The Pew Research Center asked a set of professors, businessmen, and readers of "technology-oriented listservs" to imagine the Internet of 2025. (Source in PDF and HTML.)
Some respondents speculated that there would be amplification of known trends: "ambient" networks (sensors, cameras, phones/tracking devices) that are increasingly integrated into work and social life, ongoing disruption of traditional "content" industries, and the continued growth of analytics/surveillance ("tagging, databasing, and intelligent analytical mapping of the physical and social realms.") Of course, networks "accurately predict[ing] our interests and weaknesses" implies the loss of personal privacy, first to governments and corporations, but eventually to any interested party or social engineer.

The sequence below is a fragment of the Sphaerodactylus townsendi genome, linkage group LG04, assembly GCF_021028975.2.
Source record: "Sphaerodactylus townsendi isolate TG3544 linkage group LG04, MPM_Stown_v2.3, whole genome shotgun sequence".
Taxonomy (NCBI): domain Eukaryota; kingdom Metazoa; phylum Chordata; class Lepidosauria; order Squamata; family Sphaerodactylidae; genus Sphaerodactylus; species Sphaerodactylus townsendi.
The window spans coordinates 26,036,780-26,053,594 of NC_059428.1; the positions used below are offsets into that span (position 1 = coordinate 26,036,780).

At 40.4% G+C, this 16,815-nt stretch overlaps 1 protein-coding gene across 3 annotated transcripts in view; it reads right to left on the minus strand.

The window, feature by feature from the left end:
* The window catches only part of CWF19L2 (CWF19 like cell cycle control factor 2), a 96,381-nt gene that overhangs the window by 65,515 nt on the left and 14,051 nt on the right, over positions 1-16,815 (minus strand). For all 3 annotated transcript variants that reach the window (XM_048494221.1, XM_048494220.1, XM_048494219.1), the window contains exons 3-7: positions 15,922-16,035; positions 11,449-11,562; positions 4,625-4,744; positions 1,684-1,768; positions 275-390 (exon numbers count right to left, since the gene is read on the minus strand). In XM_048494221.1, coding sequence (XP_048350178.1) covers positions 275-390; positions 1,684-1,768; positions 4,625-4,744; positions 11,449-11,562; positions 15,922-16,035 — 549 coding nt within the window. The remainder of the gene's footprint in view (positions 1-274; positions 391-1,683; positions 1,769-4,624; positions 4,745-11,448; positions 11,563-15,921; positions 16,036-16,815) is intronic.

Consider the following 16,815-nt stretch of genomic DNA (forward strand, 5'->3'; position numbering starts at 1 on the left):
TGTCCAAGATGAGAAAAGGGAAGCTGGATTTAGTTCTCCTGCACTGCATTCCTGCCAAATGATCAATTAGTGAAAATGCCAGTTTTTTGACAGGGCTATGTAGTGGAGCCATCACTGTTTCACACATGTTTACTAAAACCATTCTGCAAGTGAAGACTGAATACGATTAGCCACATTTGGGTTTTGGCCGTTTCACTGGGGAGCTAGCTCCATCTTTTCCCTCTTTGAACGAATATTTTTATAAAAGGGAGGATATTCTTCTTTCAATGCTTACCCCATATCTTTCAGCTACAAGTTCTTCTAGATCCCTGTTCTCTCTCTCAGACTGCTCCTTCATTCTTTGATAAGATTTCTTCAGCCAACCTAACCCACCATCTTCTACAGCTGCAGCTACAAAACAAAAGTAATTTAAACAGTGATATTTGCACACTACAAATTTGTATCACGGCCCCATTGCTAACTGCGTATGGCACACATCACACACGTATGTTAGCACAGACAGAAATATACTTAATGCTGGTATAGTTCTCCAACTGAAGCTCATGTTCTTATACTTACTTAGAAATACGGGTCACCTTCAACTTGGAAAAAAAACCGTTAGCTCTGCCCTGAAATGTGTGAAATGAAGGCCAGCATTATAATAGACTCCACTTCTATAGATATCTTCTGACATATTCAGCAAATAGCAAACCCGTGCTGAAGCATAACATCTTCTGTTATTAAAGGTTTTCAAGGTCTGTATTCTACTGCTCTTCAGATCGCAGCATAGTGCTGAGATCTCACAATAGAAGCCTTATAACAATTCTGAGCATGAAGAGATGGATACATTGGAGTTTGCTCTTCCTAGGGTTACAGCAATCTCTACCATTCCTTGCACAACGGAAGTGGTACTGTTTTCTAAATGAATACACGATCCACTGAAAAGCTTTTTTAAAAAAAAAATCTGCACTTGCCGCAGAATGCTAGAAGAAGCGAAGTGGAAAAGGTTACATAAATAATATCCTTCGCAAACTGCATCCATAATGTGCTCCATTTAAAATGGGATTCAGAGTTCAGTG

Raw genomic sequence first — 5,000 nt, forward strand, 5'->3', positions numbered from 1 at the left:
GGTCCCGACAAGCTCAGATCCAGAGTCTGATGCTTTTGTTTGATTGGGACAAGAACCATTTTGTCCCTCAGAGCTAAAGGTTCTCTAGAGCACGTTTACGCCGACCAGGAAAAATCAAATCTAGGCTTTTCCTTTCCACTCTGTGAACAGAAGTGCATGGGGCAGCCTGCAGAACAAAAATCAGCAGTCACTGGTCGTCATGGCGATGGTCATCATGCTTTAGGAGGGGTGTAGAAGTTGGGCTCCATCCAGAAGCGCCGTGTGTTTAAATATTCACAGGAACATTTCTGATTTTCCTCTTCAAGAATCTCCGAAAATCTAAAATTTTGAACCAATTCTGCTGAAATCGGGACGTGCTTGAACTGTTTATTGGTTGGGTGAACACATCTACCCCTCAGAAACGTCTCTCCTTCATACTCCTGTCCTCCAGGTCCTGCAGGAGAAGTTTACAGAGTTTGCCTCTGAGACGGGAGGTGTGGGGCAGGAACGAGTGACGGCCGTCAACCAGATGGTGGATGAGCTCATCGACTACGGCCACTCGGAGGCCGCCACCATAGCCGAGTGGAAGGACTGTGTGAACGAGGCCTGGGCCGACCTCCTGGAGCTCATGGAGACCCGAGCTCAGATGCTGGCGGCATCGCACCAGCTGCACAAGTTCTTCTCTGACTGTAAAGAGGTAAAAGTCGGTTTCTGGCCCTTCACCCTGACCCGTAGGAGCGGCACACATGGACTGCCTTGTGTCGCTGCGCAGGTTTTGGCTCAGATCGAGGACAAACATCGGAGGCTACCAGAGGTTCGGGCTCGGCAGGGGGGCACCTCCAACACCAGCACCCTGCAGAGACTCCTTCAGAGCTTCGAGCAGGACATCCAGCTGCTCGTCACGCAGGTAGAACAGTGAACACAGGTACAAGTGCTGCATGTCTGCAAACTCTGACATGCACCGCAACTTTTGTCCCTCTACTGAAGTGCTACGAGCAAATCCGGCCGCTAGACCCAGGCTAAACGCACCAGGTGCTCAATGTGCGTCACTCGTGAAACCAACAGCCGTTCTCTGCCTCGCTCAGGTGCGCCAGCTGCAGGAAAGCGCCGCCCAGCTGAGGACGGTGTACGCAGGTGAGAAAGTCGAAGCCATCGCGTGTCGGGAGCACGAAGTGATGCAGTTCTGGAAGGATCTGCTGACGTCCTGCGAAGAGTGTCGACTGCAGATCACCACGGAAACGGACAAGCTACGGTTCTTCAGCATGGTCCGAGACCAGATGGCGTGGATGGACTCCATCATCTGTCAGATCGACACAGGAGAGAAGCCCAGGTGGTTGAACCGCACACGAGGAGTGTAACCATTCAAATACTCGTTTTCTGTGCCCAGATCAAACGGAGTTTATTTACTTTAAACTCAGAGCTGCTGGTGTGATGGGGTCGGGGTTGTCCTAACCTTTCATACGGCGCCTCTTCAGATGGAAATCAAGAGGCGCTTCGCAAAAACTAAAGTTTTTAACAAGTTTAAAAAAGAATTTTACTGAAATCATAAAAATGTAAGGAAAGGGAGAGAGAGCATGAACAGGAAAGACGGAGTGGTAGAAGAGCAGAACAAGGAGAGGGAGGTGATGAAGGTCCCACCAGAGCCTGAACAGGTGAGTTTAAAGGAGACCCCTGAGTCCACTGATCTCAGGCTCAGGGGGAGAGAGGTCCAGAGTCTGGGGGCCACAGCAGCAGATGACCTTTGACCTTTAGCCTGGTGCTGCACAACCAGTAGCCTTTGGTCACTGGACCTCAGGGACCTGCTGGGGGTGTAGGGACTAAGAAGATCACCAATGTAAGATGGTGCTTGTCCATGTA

Others predicted decentralization and fragmentation self-forming mesh networks, darknets, and proliferating incompatible national/corporate algorithms. Your freedom would be circumscribed by the ideology of your network's owner.
I put the question to you, O People of Soylent. What futures do you foresee? What trends or pathologies does the Pew report minimize or neglect? How can or should *we* influence the Internet's direction in the next decade?
(Score: 3, Interesting) by c0lo on Sunday April 13 2014, @05:05AM
It won't be a revolt, but means to maintain a level of digital privacy will still exists.
Darknets will be easier possible in the future, will start to exists and be used
What follows: if the control is taken from them, there will be geeks to jail-break other gadgets (like cyanogen_mod) or will develop their own (by a RasPi-like process) and subvert them into gateways to darknets
Using the background noise generated by the Internet of things, at least some of the geeks will be able to evade surveillance and maintain a level of privacy in what would be important to them (sure, maybe not a full privacy). The rest won't care.